May 10, 2016
In a recent House committee meeting, Representative Harris (R-MD) justified a measure that would de-fund USDA’s protection of poultry farmers by citing a few strikingly odd facts: “chicken growers vote with what they decide to do” he said, “there’s a waiting list of 2000.” He also claimed that 94% of growers re-sign their contracts every year, and that thus 94% of growers must be happy.
Interesting logic! So if staying in contract means it’s a good contract, then I guess staying in an abusive relationship means it’s a good relationship, or staying in a job you hate means it’s a good job. The use of this statistic obscures the context of why farmers stay in those contracts. Harris basically misrepresented the reality of thousands of farmers in an attempt to prevent them from being able to defend their rights.
Last week, we learned the source of Harris’s claims. The National Chicken Council has released a study that was prepared for them by Dr. Elam, an economist with FarmEcon LLC. The National Chicken Council provided the data, which they gathered by surveying 20 poultry companies in September 2015. The survey did not include responses from actual farmers.
The study also utilizes proprietary data from AgriStats that only the integrators have access too. It is unclear how much this data should be relied upon given the opaqueness of the source.
Despite the lack of farmer voice and the use of opaque data sources, the report paints a false, overall rosy picture of the farmers’ side of the contract chicken business, using carefully selected and interpreted data to do so.
The main points of our concerns with the National Chicken Council study are as follows. [Click here to read our full response with additional data and farmers’ input.]
The real role of debt pressure in farmer choice: poultry is the most debt-leveraged sector in all of agricultural production. That means poultry farmers are making decisions based on an incredible amount of debt pressure, and the fact that their home and farm are likely collateral on the loan for their chicken operation. In other words, they do not have the option to quit.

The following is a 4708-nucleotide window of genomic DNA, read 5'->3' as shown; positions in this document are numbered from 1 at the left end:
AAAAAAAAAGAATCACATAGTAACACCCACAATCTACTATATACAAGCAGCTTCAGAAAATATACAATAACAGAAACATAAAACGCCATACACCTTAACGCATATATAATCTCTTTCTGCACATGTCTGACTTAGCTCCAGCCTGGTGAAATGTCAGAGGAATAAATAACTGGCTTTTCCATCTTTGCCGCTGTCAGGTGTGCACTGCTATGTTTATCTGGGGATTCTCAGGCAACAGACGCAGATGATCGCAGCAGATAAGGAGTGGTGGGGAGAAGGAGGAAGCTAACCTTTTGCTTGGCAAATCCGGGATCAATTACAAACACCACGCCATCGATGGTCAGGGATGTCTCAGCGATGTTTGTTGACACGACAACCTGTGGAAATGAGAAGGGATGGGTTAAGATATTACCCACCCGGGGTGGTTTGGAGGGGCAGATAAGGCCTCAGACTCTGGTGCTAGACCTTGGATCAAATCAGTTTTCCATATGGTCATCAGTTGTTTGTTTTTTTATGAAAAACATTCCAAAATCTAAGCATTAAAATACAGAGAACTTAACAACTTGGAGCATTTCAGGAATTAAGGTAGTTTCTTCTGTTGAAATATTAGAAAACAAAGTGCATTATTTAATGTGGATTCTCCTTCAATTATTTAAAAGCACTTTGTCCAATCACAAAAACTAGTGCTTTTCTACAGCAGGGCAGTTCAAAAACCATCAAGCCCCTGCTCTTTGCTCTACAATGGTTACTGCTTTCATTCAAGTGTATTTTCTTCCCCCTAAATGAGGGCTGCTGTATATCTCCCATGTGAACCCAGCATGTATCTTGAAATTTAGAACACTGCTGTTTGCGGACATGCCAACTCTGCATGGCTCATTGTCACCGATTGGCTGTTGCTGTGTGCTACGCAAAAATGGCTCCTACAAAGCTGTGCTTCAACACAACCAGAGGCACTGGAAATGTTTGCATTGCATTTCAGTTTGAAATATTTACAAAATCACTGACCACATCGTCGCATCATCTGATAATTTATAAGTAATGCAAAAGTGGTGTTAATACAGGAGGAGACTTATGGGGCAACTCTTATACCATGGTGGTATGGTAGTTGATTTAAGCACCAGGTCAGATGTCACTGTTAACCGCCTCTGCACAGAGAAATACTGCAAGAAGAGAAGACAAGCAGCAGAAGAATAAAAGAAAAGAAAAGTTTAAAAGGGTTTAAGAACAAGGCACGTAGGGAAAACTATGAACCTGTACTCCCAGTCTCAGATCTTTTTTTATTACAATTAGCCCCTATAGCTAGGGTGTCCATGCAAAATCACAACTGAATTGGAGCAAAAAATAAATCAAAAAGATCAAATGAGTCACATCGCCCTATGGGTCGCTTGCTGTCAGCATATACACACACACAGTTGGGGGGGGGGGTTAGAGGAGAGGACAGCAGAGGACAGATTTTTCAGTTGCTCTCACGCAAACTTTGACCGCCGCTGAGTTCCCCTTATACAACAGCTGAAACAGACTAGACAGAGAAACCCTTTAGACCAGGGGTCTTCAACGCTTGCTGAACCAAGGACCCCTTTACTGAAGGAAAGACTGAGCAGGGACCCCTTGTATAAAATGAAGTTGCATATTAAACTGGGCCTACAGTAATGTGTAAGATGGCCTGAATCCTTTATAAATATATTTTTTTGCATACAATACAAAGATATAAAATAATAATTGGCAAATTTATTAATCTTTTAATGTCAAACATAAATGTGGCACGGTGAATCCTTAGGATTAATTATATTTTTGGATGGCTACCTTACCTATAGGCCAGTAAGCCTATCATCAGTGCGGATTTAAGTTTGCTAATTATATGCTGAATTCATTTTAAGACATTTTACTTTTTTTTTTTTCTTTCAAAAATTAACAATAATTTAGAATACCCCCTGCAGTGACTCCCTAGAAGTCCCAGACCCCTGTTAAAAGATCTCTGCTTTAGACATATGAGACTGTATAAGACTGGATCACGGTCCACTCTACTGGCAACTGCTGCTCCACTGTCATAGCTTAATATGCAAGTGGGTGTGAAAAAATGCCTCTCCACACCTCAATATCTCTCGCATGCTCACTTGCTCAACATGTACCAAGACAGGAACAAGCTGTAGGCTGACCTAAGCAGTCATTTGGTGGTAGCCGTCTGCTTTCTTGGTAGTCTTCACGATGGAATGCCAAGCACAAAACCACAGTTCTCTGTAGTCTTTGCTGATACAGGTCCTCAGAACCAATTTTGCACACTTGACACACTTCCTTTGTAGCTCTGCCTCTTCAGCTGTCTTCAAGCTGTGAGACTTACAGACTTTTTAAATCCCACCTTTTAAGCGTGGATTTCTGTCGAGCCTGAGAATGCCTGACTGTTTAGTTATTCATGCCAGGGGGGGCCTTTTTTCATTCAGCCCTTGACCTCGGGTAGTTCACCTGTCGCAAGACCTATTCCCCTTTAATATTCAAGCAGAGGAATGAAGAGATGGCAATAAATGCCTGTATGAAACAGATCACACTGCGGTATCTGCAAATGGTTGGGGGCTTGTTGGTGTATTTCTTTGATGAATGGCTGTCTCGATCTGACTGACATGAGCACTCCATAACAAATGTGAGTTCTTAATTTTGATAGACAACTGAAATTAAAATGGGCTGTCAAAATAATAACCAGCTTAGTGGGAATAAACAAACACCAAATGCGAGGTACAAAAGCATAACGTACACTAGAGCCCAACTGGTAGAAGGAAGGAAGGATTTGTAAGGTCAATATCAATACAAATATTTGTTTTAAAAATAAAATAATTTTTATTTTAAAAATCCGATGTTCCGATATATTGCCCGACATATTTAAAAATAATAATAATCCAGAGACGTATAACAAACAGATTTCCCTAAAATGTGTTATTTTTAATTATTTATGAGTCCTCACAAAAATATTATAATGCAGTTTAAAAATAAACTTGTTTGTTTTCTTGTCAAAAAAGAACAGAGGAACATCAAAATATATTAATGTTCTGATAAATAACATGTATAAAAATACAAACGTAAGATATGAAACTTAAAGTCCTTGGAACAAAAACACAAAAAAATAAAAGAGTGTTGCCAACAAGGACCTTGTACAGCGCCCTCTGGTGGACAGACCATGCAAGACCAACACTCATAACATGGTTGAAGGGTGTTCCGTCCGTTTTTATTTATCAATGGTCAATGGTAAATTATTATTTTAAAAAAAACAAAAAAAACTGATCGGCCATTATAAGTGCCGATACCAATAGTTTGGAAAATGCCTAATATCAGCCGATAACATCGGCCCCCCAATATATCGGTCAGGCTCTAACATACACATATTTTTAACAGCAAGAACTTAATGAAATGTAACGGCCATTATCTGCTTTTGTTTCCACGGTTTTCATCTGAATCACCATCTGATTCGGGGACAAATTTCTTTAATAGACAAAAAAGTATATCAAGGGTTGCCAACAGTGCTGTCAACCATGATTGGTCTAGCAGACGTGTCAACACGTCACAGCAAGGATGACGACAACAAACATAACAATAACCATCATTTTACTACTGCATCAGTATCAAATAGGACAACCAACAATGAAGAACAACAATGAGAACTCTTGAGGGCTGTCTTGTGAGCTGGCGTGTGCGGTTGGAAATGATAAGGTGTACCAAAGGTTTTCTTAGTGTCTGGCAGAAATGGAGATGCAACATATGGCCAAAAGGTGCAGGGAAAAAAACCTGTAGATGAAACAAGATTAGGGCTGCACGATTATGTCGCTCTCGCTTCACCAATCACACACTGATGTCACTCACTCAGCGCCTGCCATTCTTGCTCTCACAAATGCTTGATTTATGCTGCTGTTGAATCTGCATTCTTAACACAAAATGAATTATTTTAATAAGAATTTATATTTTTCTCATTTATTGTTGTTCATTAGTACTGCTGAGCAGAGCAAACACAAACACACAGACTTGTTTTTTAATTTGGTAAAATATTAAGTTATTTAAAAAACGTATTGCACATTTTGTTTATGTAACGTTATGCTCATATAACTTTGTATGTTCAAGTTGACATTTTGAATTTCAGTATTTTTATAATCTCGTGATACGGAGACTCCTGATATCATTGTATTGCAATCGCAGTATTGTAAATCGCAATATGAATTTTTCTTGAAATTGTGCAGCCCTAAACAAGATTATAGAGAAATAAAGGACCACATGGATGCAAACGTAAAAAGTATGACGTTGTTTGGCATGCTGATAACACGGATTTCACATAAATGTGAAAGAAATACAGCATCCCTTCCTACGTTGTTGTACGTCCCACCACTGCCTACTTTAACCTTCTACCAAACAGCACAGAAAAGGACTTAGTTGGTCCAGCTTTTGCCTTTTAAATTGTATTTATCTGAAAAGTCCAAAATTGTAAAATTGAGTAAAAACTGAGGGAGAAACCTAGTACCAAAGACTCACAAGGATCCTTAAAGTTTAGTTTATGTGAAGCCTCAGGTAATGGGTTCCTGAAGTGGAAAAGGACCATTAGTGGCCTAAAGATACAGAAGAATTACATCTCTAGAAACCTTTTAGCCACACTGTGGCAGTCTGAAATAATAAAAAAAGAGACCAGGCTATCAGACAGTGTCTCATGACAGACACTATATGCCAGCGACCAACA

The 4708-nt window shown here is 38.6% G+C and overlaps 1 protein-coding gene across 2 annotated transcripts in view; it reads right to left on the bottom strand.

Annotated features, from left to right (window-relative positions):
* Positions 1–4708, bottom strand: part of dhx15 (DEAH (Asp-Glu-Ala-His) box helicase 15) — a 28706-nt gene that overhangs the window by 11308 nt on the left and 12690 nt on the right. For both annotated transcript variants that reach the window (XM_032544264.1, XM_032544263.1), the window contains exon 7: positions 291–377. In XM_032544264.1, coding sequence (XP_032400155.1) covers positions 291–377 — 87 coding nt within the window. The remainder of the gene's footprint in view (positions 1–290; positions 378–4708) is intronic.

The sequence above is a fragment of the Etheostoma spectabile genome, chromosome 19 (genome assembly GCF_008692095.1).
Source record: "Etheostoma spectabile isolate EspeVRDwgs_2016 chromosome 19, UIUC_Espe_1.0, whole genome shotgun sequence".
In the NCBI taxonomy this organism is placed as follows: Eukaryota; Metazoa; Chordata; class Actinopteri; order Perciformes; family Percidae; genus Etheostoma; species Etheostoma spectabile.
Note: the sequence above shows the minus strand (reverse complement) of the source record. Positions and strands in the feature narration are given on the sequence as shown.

Lack of farmer choice to switch companies in the highly concentrated marketplace: More than 50% of poultry growers are in an area where they do not have more than 2 integrators to choose from. Corporate concentration has led to fewer and fewer integrators controlling vast portions of the marketplace, creating regionalized monopsony power for companies. This has a real impact on growers that the National Chicken Council is ignoring. Contract growers in market areas with a single integrator received 8% less than growers in markets with four or more integrators, and growers have told researchers that they do not feel they can switch freely between companies.2
Farmers do not have transparent access to information when they sign up: Many farmers have told us they did not get accurate information about their estimated pay or expenses when signing the contract. USDA also does not track poultry specific statistics, like they do with hogs and cattle – and the industry shares it’s own data in a private source called AgriStats that is not made available to farmers. This is called asymmetrical information, and puts the farmers at a disadvantage in making business decisions.
The real decline in farmer pay: The study claims that declining farmer pay per-pound is compensated for by increasing efficiency, so farmers are raising more pounds overall. Using data from AgriStats, they claim that farmers’ pay per square foot has increased 13.1%. But they fail to mention the increase in farmers costs: upgrades, more expensive equipment, utilities, fluctuating fuel prices, waste management practices, etc.
Risky variability in chicken farmers income overall: The study compares average contract broiler farm incomes to all US households, and claims that 60% of broilers make more than the US household median income. But this statistical comparison does not hold up if it’s put in context.
Broiler farmers are a much, much more uniform group than all US households. It makes sense that households with CEOs will have much higher income than households with service workers. But poultry growers are all doing the same job. And, they are statistically similar in age, ethnicity, geographical region, and many other factors. The variability in their pay is greater than the variability in all US household incomes, and that means the system is unfair. The point is: They are doing the same job, but while the most favored growers make a lot, many make very little.
 Ifft, J., A. Novini, K. Patrick. Debt use by US farm business, 1992 – 2011. (2014). Economic Research Service, Economic Information Bulletin No. 122. http://www.ers.usda.gov/media/1358634/eib122.pdf
 MacDonald, J. and N. Key. Market Power in Poultry Production Contracting? Evidence from a Farm Survey. Journal of Agricultural and Applied Economics, 44,4(November 2012):477–490. http://ageconsearch.umn.edu/bitstream/137136/2/jaae562.pdf